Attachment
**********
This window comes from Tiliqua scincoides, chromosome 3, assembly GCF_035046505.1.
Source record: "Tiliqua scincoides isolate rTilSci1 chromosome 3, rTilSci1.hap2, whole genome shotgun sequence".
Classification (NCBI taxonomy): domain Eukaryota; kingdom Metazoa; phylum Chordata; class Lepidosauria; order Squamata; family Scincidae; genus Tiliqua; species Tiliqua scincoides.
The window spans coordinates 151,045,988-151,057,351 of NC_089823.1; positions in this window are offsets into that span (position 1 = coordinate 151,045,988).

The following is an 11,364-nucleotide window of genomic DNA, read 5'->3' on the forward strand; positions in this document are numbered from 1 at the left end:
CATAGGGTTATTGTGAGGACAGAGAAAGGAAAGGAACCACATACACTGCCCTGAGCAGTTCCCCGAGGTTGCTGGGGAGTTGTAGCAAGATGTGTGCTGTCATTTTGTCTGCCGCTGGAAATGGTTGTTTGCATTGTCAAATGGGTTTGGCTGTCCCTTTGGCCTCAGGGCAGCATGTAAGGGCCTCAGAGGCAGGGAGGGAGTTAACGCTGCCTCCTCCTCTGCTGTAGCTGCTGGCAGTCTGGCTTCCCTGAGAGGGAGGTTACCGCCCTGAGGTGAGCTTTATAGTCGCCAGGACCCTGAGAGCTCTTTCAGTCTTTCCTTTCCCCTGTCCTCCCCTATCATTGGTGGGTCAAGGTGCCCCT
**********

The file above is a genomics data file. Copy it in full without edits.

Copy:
This window comes from Tiliqua scincoides, chromosome 3, assembly GCF_035046505.1.
Source record: "Tiliqua scincoides isolate rTilSci1 chromosome 3, rTilSci1.hap2, whole genome shotgun sequence".
Classification (NCBI taxonomy): domain Eukaryota; kingdom Metazoa; phylum Chordata; class Lepidosauria; order Squamata; family Scincidae; genus Tiliqua; species Tiliqua scincoides.
The window spans coordinates 151,045,988-151,057,351 of NC_089823.1; positions in this window are offsets into that span (position 1 = coordinate 151,045,988).

The following is an 11,364-nucleotide window of genomic DNA, read 5'->3' on the forward strand; positions in this document are numbered from 1 at the left end:
CATAGGGTTATTGTGAGGACAGAGAAAGGAAAGGAACCACATACACTGCCCTGAGCAGTTCCCCGAGGTTGCTGGGGAGTTGTAGCAAGATGTGTGCTGTCATTTTGTCTGCCGCTGGAAATGGTTGTTTGCATTGTCAAATGGGTTTGGCTGTCCCTTTGGCCTCAGGGCAGCATGTAAGGGCCTCAGAGGCAGGGAGGGAGTTAACGCTGCCTCCTCCTCTGCTGTAGCTGCTGGCAGTCTGGCTTCCCTGAGAGGGAGGTTACCGCCCTGAGGTGAGCTTTATAGTCGCCAGGACCCTGAGAGCTCTTTCAGTCTTTCCTTTCCCCTGTCCTCCCCTATCATTGGTGGGTCAAGGTGCCCCT